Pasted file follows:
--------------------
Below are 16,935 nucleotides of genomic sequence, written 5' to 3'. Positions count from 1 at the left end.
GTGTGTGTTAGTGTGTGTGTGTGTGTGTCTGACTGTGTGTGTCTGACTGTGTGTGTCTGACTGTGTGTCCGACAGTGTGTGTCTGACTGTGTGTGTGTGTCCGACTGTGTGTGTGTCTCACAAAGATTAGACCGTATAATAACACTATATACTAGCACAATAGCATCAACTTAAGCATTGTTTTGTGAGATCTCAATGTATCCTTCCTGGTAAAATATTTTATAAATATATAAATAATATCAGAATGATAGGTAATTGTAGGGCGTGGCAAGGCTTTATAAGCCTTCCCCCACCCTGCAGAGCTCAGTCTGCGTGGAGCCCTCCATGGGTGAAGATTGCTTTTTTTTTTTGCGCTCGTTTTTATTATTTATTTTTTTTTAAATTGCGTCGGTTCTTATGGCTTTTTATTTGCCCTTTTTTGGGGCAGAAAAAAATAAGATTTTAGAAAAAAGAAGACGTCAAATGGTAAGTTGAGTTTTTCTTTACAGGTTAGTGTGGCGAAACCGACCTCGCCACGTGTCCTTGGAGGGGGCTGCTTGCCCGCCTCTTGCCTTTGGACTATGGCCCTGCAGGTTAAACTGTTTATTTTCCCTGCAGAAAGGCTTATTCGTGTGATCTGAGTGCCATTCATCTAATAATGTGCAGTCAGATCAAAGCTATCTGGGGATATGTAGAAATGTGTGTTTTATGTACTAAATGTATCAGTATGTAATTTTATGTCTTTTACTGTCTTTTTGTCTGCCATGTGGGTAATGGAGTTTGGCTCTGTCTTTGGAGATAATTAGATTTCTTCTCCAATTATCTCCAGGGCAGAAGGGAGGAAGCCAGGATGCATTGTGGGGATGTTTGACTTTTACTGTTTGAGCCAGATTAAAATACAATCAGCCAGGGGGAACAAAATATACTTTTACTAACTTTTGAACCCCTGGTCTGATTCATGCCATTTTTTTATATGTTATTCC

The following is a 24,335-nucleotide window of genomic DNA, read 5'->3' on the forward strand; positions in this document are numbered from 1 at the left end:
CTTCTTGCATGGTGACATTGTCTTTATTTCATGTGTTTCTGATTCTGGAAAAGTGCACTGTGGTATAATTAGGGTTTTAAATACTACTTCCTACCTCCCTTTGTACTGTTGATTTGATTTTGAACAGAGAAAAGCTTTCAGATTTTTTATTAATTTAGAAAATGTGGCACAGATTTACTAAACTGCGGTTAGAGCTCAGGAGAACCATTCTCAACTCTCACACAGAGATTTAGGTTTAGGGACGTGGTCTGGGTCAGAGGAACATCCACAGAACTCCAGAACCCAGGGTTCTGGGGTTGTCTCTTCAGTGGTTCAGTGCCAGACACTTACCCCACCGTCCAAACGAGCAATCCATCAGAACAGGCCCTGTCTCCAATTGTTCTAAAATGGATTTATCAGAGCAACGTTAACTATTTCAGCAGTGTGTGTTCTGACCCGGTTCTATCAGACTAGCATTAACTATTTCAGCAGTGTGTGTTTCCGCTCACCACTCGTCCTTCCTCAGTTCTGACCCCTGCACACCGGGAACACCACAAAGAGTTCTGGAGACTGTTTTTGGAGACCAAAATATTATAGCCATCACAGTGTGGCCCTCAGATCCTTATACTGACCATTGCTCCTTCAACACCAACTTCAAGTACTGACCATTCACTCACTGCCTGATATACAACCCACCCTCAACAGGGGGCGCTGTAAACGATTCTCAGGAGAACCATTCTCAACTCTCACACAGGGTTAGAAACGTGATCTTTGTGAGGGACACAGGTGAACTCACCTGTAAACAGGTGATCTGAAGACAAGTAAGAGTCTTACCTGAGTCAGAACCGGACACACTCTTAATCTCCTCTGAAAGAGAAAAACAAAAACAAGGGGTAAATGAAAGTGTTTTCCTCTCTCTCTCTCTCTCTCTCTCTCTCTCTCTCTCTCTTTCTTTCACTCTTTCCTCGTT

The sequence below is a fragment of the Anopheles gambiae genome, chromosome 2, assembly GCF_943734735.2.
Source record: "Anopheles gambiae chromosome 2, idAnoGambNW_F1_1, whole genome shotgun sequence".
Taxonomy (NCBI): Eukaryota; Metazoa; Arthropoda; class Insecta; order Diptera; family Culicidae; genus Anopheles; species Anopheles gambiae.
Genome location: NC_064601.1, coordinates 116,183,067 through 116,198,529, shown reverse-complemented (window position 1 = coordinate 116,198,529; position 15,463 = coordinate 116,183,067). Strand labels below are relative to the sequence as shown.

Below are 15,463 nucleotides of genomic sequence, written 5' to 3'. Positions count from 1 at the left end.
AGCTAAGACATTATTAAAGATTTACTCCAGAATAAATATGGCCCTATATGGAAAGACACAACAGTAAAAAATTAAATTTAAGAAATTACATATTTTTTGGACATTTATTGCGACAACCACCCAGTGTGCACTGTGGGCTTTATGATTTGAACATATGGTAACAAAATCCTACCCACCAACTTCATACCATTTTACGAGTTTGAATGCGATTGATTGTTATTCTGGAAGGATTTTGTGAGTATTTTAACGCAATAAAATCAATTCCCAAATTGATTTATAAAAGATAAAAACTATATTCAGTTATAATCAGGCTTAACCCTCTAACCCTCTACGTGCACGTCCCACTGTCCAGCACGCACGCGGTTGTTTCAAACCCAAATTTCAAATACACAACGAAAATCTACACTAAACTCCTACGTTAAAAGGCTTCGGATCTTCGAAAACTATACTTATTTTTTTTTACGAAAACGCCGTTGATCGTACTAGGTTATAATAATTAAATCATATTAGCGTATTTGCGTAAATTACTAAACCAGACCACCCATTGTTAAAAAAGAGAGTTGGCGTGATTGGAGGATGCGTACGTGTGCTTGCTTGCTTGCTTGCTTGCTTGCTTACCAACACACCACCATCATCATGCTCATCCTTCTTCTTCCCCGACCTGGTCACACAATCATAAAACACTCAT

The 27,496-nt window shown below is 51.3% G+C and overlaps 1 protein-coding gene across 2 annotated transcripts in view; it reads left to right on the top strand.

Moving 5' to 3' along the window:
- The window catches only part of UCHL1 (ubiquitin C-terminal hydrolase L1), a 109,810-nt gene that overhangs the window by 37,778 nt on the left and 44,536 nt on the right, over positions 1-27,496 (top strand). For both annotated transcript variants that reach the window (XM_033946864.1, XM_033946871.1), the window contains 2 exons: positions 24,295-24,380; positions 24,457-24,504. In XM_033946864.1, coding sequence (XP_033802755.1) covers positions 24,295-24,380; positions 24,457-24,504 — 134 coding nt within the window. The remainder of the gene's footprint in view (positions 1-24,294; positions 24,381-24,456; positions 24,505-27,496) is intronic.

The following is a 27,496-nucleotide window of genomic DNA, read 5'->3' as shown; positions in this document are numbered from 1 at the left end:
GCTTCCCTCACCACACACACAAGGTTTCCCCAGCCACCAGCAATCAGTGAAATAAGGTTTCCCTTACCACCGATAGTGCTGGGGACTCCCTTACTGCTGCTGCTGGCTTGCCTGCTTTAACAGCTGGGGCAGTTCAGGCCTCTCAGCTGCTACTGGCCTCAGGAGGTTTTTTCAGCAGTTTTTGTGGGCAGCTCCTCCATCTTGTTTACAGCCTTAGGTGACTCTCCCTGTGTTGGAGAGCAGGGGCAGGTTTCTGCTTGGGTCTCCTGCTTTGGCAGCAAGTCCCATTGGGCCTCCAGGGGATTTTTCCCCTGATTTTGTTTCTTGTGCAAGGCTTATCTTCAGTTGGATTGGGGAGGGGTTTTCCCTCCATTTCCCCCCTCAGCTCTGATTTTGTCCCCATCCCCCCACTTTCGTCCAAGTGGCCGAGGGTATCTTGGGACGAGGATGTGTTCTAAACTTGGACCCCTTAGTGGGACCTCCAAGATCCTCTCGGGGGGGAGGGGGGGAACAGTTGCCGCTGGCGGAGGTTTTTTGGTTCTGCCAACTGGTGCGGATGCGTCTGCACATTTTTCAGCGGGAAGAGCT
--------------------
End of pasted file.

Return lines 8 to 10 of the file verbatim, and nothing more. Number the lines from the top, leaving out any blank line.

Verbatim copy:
Genome location: NC_064601.1, coordinates 116,183,067 through 116,198,529, shown reverse-complemented (window position 1 = coordinate 116,198,529; position 15,463 = coordinate 116,183,067). Strand labels below are relative to the sequence as shown.

Below are 15,463 nucleotides of genomic sequence, written 5' to 3'. Positions count from 1 at the left end.
AGCTAAGACATTATTAAAGATTTACTCCAGAATAAATATGGCCCTATATGGAAAGACACAACAGTAAAAAATTAAATTTAAGAAATTACATATTTTTTGGACATTTATTGCGACAACCACCCAGTGTGCACTGTGGGCTTTATGATTTGAACATATGGTAACAAAATCCTACCCACCAACTTCATACCATTTTACGAGTTTGAATGCGATTGATTGTTATTCTGGAAGGATTTTGTGAGTATTTTAACGCAATAAAATCAATTCCCAAATTGATTTATAAAAGATAAAAACTATATTCAGTTATAATCAGGCTTAACCCTCTAACCCTCTACGTGCACGTCCCACTGTCCAGCACGCACGCGGTTGTTTCAAACCCAAATTTCAAATACACAACGAAAATCTACACTAAACTCCTACGTTAAAAGGCTTCGGATCTTCGAAAACTATACTTATTTTTTTTTACGAAAACGCCGTTGATCGTACTAGGTTATAATAATTAAATCATATTAGCGTATTTGCGTAAATTACTAAACCAGACCACCCATTGTTAAAAAAGAGAGTTGGCGTGATTGGAGGATGCGTACGTGTGCTTGCTTGCTTGCTTGCTTGCTTGCTTACCAACACACCACCATCATCATGCTCATCCTTCTTCTTCCCCGACCTGGTCACACAATCATAAAACACTCAT